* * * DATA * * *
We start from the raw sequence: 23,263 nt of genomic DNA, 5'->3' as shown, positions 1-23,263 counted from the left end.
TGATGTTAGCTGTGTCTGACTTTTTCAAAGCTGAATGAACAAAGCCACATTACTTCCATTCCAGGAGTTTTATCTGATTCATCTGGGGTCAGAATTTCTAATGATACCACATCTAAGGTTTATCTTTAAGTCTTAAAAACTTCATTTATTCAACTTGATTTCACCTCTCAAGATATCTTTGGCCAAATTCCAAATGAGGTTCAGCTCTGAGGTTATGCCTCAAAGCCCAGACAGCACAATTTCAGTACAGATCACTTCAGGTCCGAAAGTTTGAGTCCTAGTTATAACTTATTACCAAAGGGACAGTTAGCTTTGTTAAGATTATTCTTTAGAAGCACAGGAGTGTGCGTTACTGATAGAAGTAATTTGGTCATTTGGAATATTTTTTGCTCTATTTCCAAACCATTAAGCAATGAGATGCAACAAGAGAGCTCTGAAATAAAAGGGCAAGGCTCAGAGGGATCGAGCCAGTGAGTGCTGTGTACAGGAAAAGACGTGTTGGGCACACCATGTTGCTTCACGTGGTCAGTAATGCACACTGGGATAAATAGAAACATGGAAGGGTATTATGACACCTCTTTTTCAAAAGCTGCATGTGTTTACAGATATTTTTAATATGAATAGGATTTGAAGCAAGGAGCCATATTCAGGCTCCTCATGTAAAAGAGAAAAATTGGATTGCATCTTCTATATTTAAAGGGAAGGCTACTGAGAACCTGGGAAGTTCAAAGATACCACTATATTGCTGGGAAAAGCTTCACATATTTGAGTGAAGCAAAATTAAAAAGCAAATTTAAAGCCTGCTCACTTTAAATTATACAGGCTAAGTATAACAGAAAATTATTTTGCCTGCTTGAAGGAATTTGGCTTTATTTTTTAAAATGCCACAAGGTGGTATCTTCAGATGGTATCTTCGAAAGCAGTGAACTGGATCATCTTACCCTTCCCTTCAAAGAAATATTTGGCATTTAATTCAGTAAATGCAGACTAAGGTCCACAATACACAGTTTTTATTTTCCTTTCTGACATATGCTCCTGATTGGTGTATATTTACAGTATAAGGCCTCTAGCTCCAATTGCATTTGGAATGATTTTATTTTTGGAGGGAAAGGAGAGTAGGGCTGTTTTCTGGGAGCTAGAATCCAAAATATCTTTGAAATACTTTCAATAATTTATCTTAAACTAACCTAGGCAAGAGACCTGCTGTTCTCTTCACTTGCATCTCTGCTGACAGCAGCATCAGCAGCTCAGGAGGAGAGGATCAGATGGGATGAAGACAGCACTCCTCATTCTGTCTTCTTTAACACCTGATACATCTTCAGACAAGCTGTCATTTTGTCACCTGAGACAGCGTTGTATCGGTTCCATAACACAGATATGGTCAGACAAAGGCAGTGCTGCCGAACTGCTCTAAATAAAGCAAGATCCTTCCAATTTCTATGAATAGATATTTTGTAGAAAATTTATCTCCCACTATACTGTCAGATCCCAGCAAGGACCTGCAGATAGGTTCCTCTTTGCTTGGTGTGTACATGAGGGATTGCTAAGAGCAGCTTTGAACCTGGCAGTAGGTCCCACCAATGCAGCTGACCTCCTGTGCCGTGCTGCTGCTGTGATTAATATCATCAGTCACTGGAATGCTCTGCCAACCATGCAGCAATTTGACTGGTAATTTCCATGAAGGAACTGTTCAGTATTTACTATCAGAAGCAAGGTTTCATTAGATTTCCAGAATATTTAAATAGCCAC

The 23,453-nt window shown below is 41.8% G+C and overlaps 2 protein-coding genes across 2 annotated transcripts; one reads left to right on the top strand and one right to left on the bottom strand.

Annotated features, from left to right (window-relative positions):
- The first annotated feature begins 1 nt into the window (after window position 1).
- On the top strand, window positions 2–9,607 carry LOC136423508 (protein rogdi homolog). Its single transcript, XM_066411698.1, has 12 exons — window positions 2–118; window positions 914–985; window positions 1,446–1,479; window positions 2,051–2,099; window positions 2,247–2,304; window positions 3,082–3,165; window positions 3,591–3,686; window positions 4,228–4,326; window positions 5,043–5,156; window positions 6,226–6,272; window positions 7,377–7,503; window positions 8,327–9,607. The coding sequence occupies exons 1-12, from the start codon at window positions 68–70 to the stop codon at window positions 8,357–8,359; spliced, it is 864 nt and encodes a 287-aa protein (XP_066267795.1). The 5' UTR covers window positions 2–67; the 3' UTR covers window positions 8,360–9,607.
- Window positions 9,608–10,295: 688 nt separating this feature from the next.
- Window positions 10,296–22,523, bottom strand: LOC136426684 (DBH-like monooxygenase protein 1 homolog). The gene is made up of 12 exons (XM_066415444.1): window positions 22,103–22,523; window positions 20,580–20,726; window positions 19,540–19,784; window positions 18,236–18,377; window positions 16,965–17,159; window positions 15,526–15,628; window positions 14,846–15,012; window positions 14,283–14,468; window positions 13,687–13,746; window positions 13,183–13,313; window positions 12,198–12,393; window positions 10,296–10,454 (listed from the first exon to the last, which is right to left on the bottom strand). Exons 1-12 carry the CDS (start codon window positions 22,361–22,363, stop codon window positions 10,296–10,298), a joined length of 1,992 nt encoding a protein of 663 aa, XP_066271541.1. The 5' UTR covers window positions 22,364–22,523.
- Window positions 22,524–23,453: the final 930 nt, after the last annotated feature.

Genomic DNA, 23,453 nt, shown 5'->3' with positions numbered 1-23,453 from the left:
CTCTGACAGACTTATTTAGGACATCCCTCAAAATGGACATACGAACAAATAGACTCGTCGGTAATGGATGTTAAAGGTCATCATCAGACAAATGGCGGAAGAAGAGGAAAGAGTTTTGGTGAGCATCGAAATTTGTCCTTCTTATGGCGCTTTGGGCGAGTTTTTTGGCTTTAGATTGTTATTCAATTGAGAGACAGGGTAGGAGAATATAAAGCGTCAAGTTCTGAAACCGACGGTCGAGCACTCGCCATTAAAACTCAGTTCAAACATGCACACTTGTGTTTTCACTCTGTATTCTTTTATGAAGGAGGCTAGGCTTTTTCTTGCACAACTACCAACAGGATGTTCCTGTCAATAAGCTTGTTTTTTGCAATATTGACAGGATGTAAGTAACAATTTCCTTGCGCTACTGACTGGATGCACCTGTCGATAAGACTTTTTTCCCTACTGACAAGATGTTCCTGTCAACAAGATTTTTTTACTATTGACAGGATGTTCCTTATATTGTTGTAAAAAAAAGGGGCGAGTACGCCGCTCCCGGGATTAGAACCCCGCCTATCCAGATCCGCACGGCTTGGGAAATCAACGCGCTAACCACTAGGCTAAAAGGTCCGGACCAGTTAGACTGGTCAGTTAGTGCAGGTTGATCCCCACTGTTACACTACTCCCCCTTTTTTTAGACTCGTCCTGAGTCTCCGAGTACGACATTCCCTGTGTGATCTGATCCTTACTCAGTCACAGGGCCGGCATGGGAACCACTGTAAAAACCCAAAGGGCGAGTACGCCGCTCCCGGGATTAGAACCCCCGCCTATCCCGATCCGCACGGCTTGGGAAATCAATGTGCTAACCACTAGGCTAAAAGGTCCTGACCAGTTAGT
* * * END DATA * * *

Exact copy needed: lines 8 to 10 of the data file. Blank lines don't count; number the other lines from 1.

- Window positions 10,296–22,523, bottom strand: LOC136426684 (DBH-like monooxygenase protein 1 homolog). The gene is made up of 12 exons (XM_066415444.1): window positions 22,103–22,523; window positions 20,580–20,726; window positions 19,540–19,784; window positions 18,236–18,377; window positions 16,965–17,159; window positions 15,526–15,628; window positions 14,846–15,012; window positions 14,283–14,468; window positions 13,687–13,746; window positions 13,183–13,313; window positions 12,198–12,393; window positions 10,296–10,454 (listed from the first exon to the last, which is right to left on the bottom strand). Exons 1-12 carry the CDS (start codon window positions 22,361–22,363, stop codon window positions 10,296–10,298), a joined length of 1,992 nt encoding a protein of 663 aa, XP_066271541.1. The 5' UTR covers window positions 22,364–22,523.
- Window positions 22,524–23,453: the final 930 nt, after the last annotated feature.

Genomic DNA, 23,453 nt, shown 5'->3' with positions numbered 1-23,453 from the left: